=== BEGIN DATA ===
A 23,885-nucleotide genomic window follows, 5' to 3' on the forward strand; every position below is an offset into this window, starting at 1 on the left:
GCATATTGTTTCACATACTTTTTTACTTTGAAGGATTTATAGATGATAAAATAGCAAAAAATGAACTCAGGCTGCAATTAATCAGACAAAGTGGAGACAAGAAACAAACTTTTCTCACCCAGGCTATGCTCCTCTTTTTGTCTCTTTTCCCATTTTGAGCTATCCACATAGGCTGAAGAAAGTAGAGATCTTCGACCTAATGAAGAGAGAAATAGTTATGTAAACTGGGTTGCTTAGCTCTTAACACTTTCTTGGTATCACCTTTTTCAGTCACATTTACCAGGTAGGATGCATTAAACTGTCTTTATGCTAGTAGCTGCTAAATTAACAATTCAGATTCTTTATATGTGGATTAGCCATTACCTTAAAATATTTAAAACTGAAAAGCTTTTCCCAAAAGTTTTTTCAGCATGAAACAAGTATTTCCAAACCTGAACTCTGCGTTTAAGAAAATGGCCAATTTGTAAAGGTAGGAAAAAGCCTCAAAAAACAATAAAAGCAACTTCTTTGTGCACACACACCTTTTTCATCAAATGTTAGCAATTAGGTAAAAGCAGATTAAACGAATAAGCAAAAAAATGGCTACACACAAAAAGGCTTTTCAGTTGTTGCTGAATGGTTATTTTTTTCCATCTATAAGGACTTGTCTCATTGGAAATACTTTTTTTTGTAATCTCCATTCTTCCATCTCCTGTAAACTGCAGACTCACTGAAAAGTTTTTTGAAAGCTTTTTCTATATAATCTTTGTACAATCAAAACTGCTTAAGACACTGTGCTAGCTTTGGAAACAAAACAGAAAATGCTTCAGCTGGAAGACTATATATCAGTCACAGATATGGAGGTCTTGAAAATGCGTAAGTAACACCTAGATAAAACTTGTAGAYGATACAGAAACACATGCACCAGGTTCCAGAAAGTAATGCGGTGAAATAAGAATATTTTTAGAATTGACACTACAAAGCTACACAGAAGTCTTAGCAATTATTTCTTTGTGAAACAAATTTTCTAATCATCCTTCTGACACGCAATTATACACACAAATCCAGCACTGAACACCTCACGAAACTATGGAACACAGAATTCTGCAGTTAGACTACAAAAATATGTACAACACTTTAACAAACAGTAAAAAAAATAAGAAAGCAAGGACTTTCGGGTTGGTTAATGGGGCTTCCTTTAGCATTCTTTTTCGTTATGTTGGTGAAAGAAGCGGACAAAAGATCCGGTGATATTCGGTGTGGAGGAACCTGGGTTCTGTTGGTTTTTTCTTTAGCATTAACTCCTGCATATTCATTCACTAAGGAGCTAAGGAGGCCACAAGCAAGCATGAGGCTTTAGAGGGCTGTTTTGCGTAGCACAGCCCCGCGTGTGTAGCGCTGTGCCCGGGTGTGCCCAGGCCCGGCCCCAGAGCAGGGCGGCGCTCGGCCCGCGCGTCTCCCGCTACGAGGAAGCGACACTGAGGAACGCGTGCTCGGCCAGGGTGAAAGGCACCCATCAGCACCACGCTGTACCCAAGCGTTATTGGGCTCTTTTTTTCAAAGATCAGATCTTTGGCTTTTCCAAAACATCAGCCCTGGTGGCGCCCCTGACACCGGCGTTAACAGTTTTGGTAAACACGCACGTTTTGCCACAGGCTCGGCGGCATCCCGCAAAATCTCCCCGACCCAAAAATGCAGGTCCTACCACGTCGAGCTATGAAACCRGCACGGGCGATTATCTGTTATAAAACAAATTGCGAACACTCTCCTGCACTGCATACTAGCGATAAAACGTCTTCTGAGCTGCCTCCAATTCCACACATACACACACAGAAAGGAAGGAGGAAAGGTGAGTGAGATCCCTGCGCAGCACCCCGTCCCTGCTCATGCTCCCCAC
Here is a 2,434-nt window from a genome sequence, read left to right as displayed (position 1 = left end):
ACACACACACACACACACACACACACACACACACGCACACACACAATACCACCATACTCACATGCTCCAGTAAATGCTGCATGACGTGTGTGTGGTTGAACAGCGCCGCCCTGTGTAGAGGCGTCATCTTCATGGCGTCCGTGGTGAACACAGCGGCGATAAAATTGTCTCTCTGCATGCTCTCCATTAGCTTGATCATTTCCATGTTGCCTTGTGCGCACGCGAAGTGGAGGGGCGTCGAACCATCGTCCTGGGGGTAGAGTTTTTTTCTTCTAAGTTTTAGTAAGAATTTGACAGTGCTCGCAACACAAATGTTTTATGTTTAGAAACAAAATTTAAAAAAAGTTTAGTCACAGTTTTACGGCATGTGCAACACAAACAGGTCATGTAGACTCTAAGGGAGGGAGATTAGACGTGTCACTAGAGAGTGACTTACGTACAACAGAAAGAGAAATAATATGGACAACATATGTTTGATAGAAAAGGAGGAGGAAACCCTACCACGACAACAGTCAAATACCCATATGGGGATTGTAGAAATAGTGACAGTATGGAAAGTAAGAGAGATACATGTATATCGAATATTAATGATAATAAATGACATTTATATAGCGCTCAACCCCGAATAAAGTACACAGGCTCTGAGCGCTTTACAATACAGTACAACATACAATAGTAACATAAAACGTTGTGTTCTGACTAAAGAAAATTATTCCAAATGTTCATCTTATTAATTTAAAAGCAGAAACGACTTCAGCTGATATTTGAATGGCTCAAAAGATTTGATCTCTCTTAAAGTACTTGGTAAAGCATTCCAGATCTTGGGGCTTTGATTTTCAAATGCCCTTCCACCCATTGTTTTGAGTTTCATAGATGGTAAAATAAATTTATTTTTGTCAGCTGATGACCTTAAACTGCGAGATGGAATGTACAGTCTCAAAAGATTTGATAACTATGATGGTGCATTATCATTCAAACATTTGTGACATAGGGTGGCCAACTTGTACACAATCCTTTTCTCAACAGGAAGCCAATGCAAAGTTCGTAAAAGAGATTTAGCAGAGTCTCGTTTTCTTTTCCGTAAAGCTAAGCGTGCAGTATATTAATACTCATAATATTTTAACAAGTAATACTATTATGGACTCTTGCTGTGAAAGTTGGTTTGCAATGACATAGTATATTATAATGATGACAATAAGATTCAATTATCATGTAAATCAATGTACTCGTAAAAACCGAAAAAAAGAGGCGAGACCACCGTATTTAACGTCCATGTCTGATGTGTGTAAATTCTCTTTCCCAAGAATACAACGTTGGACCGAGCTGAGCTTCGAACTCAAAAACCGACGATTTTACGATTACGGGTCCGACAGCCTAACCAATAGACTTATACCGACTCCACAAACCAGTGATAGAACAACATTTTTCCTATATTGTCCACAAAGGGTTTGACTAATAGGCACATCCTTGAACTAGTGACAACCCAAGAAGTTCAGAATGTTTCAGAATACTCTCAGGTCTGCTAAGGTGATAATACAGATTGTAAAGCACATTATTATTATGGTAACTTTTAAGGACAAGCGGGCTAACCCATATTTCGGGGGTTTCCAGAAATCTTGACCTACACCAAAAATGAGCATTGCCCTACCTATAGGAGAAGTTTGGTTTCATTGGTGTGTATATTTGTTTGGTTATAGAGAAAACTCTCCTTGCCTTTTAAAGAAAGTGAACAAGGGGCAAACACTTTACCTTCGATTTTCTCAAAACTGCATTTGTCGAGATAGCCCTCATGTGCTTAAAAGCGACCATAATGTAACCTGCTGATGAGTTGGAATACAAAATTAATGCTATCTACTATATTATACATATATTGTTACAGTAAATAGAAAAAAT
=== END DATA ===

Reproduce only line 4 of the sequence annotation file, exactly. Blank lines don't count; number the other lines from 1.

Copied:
ACACACACACACACACACACACACACACACACACGCACACACACAATACCACCATACTCACATGCTCCAGTAAATGCTGCATGACGTGTGTGTGGTTGAACAGCGCCGCCCTGTGTAGAGGCGTCATCTTCATGGCGTCCGTGGTGAACACAGCGGCGATAAAATTGTCTCTCTGCATGCTCTCCATTAGCTTGATCATTTCCATGTTGCCTTGTGCGCACGCGAAGTGGAGGGGCGTCGAACCATCGTCCTGGGGGTAGAGTTTTTTTCTTCTAAGTTTTAGTAAGAATTTGACAGTGCTCGCAACACAAATGTTTTATGTTTAGAAACAAAATTTAAAAAAAGTTTAGTCACAGTTTTACGGCATGTGCAACACAAACAGGTCATGTAGACTCTAAGGGAGGGAGATTAGACGTGTCACTAGAGAGTGACTTACGTACAACAGAAAGAGAAATAATATGGACAACATATGTTTGATAGAAAAGGAGGAGGAAACCCTACCACGACAACAGTCAAATACCCATATGGGGATTGTAGAAATAGTGACAGTATGGAAAGTAAGAGAGATACATGTATATCGAATATTAATGATAATAAATGACATTTATATAGCGCTCAACCCCGAATAAAGTACACAGGCTCTGAGCGCTTTACAATACAGTACAACATACAATAGTAACATAAAACGTTGTGTTCTGACTAAAGAAAATTATTCCAAATGTTCATCTTATTAATTTAAAAGCAGAAACGACTTCAGCTGATATTTGAATGGCTCAAAAGATTTGATCTCTCTTAAAGTACTTGGTAAAGCATTCCAGATCTTGGGGCTTTGATTTTCAAATGCCCTTCCACCCATTGTTTTGAGTTTCATAGATGGTAAAATAAATTTATTTTTGTCAGCTGATGACCTTAAACTGCGAGATGGAATGTACAGTCTCAAAAGATTTGATAACTATGATGGTGCATTATCATTCAAACATTTGTGACATAGGGTGGCCAACTTGTACACAATCCTTTTCTCAACAGGAAGCCAATGCAAAGTTCGTAAAAGAGATTTAGCAGAGTCTCGTTTTCTTTTCCGTAAAGCTAAGCGTGCAGTATATTAATACTCATAATATTTTAACAAGTAATACTATTATGGACTCTTGCTGTGAAAGTTGGTTTGCAATGACATAGTATATTATAATGATGACAATAAGATTCAATTATCATGTAAATCAATGTACTCGTAAAAACCGAAAAAAAGAGGCGAGACCACCGTATTTAACGTCCATGTCTGATGTGTGTAAATTCTCTTTCCCAAGAATACAACGTTGGACCGAGCTGAGCTTCGAACTCAAAAACCGACGATTTTACGATTACGGGTCCGACAGCCTAACCAATAGACTTATACCGACTCCACAAACCAGTGATAGAACAACATTTTTCCTATATTGTCCACAAAGGGTTTGACTAATAGGCACATCCTTGAACTAGTGACAACCCAAGAAGTTCAGAATGTTTCAGAATACTCTCAGGTCTGCTAAGGTGATAATACAGATTGTAAAGCACATTATTATTATGGTAACTTTTAAGGACAAGCGGGCTAACCCATATTTCGGGGGTTTCCAGAAATCTTGACCTACACCAAAAATGAGCATTGCCCTACCTATAGGAGAAGTTTGGTTTCATTGGTGTGTATATTTGTTTGGTTATAGAGAAAACTCTCCTTGCCTTTTAAAGAAAGTGAACAAGGGGCAAACACTTTACCTTCGATTTTCTCAAAACTGCATTTGTCGAGATAGCCCTCATGTGCTTAAAAGCGACCATAATGTAACCTGCTGATGAGTTGGAATACAAAATTAATGCTATCTACTATATTATACATATATTGTTACAGTAAATAGAAAAAAT